At times, Shadrach Ricketson’s practices and activities as a physician were very controversial. The use of human dissection to train physicians was one of the most controversial topics he was ever engaged in. Human dissection was not new to American medicine in 1806, but is was still a fairly scarce event engaged in either privately, in an official medical school or some hospital supported surgical theater setting.
Ricketson’s first experience with a dead body was probably during his apprenticeship years. He was trained by a ship surgeon from the Revolutionary War, and so his mentor/trainer was very familiar with human anatomy and how to best demonstrate and pass this knowledge on to new physicians.
As he became more engaged in his practices and social responsibilities as a doctor, Ricketson on one occasion gave a public demonstration of a human body dissection. One of the Quaker Elders from his congregation died, leading Ricketson to do a semi-forensic review of the elder’s body, uncovering and displaying to whomever attended this event which according to the Poughkeepsie Journal was open to the public. Needless to say, even though this was a very new type of social event, making such a process open to the public, it was not as openly and publicly repeated in the City of Poughkeepsie ever again during the next several decades.
The following article details a case which Ricketson engaged in a post-mortem dissection for. The purpose of his dissection was to ascertain the possible cause for the patient’s dyspepsia. Typically this term relates to “indigestion” and the like. But during this period in medical history, there were other reasons for the discomfort the patient was felling in his stomach. The description Ricketson provides is for either of two possible medical problems:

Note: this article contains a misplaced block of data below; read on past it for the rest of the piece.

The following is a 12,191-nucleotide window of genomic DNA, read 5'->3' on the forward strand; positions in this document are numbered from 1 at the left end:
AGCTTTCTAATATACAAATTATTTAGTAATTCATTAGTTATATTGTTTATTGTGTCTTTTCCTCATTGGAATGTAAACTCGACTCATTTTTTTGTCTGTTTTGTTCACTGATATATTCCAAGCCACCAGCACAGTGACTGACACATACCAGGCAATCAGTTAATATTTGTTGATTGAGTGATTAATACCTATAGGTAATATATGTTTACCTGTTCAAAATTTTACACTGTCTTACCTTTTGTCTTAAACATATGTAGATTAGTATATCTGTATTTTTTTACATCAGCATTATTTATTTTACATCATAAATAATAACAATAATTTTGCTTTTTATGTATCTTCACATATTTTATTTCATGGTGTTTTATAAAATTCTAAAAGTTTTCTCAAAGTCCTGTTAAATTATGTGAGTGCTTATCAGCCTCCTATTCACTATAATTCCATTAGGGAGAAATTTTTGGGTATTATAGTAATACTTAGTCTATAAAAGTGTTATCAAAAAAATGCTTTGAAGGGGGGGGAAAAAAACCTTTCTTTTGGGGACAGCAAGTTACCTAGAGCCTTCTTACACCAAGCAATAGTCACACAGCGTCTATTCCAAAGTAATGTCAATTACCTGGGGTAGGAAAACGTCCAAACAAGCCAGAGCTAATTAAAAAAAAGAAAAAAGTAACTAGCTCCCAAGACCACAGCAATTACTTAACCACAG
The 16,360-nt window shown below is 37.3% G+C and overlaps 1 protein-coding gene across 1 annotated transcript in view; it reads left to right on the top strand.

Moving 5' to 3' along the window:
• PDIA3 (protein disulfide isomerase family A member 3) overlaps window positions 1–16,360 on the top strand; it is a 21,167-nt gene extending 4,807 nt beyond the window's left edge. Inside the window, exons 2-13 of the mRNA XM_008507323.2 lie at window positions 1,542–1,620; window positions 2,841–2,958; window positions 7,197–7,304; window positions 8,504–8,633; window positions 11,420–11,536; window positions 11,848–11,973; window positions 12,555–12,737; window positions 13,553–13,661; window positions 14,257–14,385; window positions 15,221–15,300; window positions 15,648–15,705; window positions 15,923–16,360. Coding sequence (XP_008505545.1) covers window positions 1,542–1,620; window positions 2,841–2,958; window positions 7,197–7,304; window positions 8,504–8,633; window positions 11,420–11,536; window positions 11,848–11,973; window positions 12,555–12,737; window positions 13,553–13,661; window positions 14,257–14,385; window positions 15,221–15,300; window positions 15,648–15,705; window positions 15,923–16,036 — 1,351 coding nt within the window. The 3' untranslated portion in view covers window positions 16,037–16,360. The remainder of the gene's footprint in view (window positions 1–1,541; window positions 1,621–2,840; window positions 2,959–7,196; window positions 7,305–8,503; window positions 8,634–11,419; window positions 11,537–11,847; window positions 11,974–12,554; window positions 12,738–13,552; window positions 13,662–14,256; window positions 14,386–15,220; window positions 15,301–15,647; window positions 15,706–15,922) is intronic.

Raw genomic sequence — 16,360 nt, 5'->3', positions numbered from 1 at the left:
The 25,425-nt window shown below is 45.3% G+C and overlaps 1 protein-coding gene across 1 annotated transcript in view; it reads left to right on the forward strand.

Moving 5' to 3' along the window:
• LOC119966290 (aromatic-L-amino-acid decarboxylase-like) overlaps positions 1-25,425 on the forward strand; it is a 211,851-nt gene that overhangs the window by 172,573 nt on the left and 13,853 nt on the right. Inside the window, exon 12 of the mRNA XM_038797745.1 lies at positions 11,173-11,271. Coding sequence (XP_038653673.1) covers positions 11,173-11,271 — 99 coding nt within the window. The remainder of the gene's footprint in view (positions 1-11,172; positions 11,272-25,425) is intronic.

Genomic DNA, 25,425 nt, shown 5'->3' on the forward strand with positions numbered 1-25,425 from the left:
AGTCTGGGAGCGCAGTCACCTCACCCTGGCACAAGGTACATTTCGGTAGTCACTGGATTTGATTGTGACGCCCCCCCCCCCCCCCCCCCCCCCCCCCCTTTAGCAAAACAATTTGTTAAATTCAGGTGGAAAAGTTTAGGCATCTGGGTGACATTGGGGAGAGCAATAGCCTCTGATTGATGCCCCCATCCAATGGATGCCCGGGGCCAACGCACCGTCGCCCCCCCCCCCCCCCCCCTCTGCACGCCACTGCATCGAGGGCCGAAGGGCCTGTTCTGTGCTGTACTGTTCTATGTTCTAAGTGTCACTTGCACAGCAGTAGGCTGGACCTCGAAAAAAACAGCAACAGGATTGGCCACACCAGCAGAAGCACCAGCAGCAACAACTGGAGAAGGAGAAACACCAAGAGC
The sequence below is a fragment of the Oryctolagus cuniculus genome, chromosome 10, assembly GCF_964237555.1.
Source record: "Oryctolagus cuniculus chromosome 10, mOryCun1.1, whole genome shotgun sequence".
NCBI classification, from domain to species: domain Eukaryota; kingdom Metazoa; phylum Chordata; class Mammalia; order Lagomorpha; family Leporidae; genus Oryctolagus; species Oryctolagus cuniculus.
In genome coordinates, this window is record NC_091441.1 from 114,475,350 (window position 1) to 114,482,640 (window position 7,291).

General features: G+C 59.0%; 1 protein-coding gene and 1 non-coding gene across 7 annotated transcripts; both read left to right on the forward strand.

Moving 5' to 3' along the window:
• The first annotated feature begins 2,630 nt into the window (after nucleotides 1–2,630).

a. it is for a tumor of sorts (benign or malignant) at the lower end of the stomach which blocked the passage of food into the duodenum.
b. it is for a peptic ulcer of long time endurance, resulting in scarification and hypertrophy of the neighboring tissues so as to [roduce the thickening of this section of the stomach.
The presence of a yellowish fluid in the abdomen suggests the development of an infected ulcer leading to ascites, although a cancerous growth may have caused the infection to develop as well.
Ricketson blames this scarring or development of a “coriaceous or callus” condition on alcohol consumption. The scirrhous (hardened) nature of the thickened stomach lining can represent cancer, but this solidness is more related to peptic ulcer development. (Solidness tends to be lacking in typical non-petic ulcers.)